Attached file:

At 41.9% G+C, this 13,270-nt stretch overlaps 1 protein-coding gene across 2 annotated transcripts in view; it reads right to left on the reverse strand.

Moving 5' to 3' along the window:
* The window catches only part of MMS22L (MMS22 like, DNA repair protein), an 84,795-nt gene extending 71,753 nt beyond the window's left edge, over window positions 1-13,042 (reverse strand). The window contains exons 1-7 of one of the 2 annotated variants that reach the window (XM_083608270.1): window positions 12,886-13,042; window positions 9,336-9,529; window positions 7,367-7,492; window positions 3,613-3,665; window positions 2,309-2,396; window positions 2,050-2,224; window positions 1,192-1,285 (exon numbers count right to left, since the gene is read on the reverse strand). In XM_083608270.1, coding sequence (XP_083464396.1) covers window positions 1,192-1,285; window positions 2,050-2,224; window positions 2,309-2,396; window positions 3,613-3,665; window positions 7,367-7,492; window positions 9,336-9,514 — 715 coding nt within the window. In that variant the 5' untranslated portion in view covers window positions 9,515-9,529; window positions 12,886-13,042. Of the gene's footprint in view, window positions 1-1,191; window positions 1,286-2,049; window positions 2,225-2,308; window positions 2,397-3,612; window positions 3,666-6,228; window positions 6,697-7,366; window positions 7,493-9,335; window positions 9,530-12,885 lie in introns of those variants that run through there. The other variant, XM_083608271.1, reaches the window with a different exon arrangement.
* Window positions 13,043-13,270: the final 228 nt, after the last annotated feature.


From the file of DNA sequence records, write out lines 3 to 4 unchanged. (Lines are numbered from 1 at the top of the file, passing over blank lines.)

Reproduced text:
* The window catches only part of MMS22L (MMS22 like, DNA repair protein), an 84,795-nt gene extending 71,753 nt beyond the window's left edge, over window positions 1-13,042 (reverse strand). The window contains exons 1-7 of one of the 2 annotated variants that reach the window (XM_083608270.1): window positions 12,886-13,042; window positions 9,336-9,529; window positions 7,367-7,492; window positions 3,613-3,665; window positions 2,309-2,396; window positions 2,050-2,224; window positions 1,192-1,285 (exon numbers count right to left, since the gene is read on the reverse strand). In XM_083608270.1, coding sequence (XP_083464396.1) covers window positions 1,192-1,285; window positions 2,050-2,224; window positions 2,309-2,396; window positions 3,613-3,665; window positions 7,367-7,492; window positions 9,336-9,514 — 715 coding nt within the window. In that variant the 5' untranslated portion in view covers window positions 9,515-9,529; window positions 12,886-13,042. Of the gene's footprint in view, window positions 1-1,191; window positions 1,286-2,049; window positions 2,225-2,308; window positions 2,397-3,612; window positions 3,666-6,228; window positions 6,697-7,366; window positions 7,493-9,335; window positions 9,530-12,885 lie in introns of those variants that run through there. The other variant, XM_083608271.1, reaches the window with a different exon arrangement.
* Window positions 13,043-13,270: the final 228 nt, after the last annotated feature.